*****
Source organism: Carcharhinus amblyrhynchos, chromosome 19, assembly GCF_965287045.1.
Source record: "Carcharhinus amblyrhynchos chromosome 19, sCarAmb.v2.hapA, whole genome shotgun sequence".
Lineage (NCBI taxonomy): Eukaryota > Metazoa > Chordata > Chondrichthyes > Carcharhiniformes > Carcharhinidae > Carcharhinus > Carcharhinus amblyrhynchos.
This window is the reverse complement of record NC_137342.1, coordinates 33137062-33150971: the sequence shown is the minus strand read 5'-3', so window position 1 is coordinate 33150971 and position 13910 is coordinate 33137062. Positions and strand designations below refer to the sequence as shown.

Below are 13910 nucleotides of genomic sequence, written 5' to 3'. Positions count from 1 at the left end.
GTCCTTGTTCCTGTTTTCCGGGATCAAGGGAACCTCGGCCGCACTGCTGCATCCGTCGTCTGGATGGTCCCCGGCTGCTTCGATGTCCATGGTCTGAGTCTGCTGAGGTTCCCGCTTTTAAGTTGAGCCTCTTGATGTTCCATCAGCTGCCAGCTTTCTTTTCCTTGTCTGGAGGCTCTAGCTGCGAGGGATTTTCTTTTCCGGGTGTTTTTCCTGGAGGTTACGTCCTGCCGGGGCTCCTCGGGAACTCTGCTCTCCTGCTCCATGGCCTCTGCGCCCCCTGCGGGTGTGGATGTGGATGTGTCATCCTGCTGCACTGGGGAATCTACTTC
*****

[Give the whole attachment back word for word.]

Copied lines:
Source organism: Carcharhinus amblyrhynchos, chromosome 19, assembly GCF_965287045.1.
Source record: "Carcharhinus amblyrhynchos chromosome 19, sCarAmb.v2.hapA, whole genome shotgun sequence".
Lineage (NCBI taxonomy): Eukaryota > Metazoa > Chordata > Chondrichthyes > Carcharhiniformes > Carcharhinidae > Carcharhinus > Carcharhinus amblyrhynchos.
This window is the reverse complement of record NC_137342.1, coordinates 33137062-33150971: the sequence shown is the minus strand read 5'-3', so window position 1 is coordinate 33150971 and position 13910 is coordinate 33137062. Positions and strand designations below refer to the sequence as shown.

Below are 13910 nucleotides of genomic sequence, written 5' to 3'. Positions count from 1 at the left end.
GTCCTTGTTCCTGTTTTCCGGGATCAAGGGAACCTCGGCCGCACTGCTGCATCCGTCGTCTGGATGGTCCCCGGCTGCTTCGATGTCCATGGTCTGAGTCTGCTGAGGTTCCCGCTTTTAAGTTGAGCCTCTTGATGTTCCATCAGCTGCCAGCTTTCTTTTCCTTGTCTGGAGGCTCTAGCTGCGAGGGATTTTCTTTTCCGGGTGTTTTTCCTGGAGGTTACGTCCTGCCGGGGCTCCTCGGGAACTCTGCTCTCCTGCTCCATGGCCTCTGCGCCCCCTGCGGGTGTGGATGTGGATGTGTCATCCTGCTGCACTGGGGAATCTACTTC